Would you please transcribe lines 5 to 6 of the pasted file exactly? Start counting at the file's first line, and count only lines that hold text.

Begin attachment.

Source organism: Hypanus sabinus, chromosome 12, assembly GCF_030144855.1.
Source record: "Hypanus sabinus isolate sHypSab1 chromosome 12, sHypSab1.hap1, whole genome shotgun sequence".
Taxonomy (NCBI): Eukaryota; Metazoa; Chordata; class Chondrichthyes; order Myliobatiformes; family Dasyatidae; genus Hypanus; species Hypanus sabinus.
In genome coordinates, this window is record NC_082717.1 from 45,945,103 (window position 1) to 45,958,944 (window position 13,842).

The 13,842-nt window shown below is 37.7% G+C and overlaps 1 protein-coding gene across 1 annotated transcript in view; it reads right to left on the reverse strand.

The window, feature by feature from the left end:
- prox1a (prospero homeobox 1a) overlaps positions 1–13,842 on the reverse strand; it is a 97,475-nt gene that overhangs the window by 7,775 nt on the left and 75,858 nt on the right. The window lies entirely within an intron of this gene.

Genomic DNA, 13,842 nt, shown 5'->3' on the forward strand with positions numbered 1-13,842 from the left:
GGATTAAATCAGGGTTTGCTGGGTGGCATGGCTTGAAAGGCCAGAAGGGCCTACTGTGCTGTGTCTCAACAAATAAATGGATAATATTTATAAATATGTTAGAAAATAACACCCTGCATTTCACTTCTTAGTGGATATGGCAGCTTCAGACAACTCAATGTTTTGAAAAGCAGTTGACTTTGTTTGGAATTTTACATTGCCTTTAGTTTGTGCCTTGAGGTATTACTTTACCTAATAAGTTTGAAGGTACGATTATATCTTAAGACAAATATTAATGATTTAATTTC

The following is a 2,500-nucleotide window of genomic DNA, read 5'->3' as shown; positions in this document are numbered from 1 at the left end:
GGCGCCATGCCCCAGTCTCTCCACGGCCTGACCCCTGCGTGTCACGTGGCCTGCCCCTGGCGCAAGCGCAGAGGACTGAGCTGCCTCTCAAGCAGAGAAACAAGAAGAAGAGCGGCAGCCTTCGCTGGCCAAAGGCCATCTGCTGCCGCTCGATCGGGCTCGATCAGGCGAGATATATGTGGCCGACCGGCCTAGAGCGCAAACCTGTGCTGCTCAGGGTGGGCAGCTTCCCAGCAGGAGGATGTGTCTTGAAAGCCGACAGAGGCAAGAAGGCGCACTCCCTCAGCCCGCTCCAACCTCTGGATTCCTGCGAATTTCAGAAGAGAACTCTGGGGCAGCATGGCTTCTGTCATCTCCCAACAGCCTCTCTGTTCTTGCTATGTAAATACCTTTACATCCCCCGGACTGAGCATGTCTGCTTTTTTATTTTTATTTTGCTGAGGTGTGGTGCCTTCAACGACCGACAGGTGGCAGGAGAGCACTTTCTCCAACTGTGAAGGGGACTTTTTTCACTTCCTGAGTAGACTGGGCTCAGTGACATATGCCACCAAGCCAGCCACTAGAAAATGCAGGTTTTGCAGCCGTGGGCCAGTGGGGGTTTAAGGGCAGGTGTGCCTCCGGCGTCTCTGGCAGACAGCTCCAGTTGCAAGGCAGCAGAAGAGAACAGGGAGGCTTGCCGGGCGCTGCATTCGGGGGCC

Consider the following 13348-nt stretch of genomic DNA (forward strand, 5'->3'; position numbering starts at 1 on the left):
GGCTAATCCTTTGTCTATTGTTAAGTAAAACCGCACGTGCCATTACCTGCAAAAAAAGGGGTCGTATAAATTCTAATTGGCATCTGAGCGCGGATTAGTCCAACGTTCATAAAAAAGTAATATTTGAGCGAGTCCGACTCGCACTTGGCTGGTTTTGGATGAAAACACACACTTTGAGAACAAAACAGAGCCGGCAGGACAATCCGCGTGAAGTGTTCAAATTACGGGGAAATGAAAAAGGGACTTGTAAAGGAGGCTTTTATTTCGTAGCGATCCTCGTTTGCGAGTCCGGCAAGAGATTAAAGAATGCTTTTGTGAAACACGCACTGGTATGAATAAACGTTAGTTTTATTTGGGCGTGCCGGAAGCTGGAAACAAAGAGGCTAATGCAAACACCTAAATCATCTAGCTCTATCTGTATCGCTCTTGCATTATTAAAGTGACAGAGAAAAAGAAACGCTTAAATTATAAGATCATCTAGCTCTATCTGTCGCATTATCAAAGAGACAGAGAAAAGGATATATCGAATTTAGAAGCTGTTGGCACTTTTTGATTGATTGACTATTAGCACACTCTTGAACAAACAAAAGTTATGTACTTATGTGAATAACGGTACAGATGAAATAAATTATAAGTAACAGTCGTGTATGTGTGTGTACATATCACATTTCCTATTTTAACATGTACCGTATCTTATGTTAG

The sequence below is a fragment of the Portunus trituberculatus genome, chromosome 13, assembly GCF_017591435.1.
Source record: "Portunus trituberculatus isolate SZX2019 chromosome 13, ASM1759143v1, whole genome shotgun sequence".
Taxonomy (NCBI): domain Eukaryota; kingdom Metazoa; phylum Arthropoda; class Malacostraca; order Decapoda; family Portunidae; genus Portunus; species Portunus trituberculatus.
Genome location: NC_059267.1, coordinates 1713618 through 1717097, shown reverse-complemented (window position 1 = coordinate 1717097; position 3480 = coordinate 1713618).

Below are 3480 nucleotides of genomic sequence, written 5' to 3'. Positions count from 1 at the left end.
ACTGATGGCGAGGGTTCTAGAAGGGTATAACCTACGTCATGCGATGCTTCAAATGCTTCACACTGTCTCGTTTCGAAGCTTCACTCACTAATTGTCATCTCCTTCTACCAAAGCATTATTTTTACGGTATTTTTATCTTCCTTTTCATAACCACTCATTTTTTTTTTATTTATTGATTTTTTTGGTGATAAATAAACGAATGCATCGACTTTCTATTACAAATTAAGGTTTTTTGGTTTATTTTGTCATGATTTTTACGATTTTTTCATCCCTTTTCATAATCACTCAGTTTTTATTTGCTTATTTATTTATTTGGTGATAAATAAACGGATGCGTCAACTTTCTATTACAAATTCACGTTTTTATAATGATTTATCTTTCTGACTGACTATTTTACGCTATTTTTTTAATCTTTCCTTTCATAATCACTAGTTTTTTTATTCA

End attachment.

The 13,842-nt window shown below is 37.7% G+C and overlaps 1 protein-coding gene across 1 annotated transcript in view; it reads right to left on the reverse strand.

The window, feature by feature from the left end: